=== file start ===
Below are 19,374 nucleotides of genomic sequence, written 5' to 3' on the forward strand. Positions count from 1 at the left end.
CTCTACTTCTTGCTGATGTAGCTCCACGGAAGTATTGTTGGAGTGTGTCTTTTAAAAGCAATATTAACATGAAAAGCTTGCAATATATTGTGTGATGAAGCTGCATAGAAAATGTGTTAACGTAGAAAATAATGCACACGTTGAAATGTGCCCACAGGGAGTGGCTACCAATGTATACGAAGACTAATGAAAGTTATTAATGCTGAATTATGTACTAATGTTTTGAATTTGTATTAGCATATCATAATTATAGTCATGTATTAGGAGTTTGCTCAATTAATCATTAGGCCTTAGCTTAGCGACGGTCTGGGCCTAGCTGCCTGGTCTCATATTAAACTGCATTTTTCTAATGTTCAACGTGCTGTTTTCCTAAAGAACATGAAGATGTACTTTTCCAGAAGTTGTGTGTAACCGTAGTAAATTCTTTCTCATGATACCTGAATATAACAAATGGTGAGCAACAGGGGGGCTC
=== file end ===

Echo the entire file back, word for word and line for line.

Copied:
Below are 19,374 nucleotides of genomic sequence, written 5' to 3' on the forward strand. Positions count from 1 at the left end.
CTCTACTTCTTGCTGATGTAGCTCCACGGAAGTATTGTTGGAGTGTGTCTTTTAAAAGCAATATTAACATGAAAAGCTTGCAATATATTGTGTGATGAAGCTGCATAGAAAATGTGTTAACGTAGAAAATAATGCACACGTTGAAATGTGCCCACAGGGAGTGGCTACCAATGTATACGAAGACTAATGAAAGTTATTAATGCTGAATTATGTACTAATGTTTTGAATTTGTATTAGCATATCATAATTATAGTCATGTATTAGGAGTTTGCTCAATTAATCATTAGGCCTTAGCTTAGCGACGGTCTGGGCCTAGCTGCCTGGTCTCATATTAAACTGCATTTTTCTAATGTTCAACGTGCTGTTTTCCTAAAGAACATGAAGATGTACTTTTCCAGAAGTTGTGTGTAACCGTAGTAAATTCTTTCTCATGATACCTGAATATAACAAATGGTGAGCAACAGGGGGGCTC